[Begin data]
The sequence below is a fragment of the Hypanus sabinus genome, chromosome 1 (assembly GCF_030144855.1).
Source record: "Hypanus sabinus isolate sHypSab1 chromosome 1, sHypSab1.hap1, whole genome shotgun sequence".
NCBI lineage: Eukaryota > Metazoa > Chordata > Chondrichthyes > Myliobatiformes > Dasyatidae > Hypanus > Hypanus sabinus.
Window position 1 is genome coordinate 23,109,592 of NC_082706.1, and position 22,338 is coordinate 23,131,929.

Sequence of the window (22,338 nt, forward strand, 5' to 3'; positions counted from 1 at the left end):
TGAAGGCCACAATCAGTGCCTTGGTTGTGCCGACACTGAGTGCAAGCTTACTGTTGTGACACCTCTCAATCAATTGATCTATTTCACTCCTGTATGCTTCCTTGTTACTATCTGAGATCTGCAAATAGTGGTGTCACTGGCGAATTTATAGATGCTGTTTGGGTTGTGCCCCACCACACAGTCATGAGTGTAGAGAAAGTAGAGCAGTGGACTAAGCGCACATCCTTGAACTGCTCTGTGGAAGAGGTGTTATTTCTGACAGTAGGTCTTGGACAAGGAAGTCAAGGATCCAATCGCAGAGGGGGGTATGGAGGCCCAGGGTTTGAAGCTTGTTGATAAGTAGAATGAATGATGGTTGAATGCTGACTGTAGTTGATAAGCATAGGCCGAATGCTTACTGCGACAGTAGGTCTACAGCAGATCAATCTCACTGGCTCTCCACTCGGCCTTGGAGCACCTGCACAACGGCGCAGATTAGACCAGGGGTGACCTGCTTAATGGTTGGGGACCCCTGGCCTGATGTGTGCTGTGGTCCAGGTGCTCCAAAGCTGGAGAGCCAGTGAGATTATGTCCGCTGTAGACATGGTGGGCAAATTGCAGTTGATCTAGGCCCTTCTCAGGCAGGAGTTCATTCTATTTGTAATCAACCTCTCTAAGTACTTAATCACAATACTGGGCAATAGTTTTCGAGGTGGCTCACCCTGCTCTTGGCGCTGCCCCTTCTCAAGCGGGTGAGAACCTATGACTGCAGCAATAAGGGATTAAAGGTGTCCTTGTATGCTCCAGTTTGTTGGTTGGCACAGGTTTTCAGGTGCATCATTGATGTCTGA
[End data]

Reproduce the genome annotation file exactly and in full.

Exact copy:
The sequence below is a fragment of the Hypanus sabinus genome, chromosome 1 (assembly GCF_030144855.1).
Source record: "Hypanus sabinus isolate sHypSab1 chromosome 1, sHypSab1.hap1, whole genome shotgun sequence".
NCBI lineage: Eukaryota > Metazoa > Chordata > Chondrichthyes > Myliobatiformes > Dasyatidae > Hypanus > Hypanus sabinus.
Window position 1 is genome coordinate 23,109,592 of NC_082706.1, and position 22,338 is coordinate 23,131,929.

Sequence of the window (22,338 nt, forward strand, 5' to 3'; positions counted from 1 at the left end):
TGAAGGCCACAATCAGTGCCTTGGTTGTGCCGACACTGAGTGCAAGCTTACTGTTGTGACACCTCTCAATCAATTGATCTATTTCACTCCTGTATGCTTCCTTGTTACTATCTGAGATCTGCAAATAGTGGTGTCACTGGCGAATTTATAGATGCTGTTTGGGTTGTGCCCCACCACACAGTCATGAGTGTAGAGAAAGTAGAGCAGTGGACTAAGCGCACATCCTTGAACTGCTCTGTGGAAGAGGTGTTATTTCTGACAGTAGGTCTTGGACAAGGAAGTCAAGGATCCAATCGCAGAGGGGGGTATGGAGGCCCAGGGTTTGAAGCTTGTTGATAAGTAGAATGAATGATGGTTGAATGCTGACTGTAGTTGATAAGCATAGGCCGAATGCTTACTGCGACAGTAGGTCTACAGCAGATCAATCTCACTGGCTCTCCACTCGGCCTTGGAGCACCTGCACAACGGCGCAGATTAGACCAGGGGTGACCTGCTTAATGGTTGGGGACCCCTGGCCTGATGTGTGCTGTGGTCCAGGTGCTCCAAAGCTGGAGAGCCAGTGAGATTATGTCCGCTGTAGACATGGTGGGCAAATTGCAGTTGATCTAGGCCCTTCTCAGGCAGGAGTTCATTCTATTTGTAATCAACCTCTCTAAGTACTTAATCACAATACTGGGCAATAGTTTTCGAGGTGGCTCACCCTGCTCTTGGCGCTGCCCCTTCTCAAGCGGGTGAGAACCTATGACTGCAGCAATAAGGGATTAAAGGTGTCCTTGTATGCTCCAGTTTGTTGGTTGGCACAGGTTTTCAGGTGCATCATTGATGTCTGA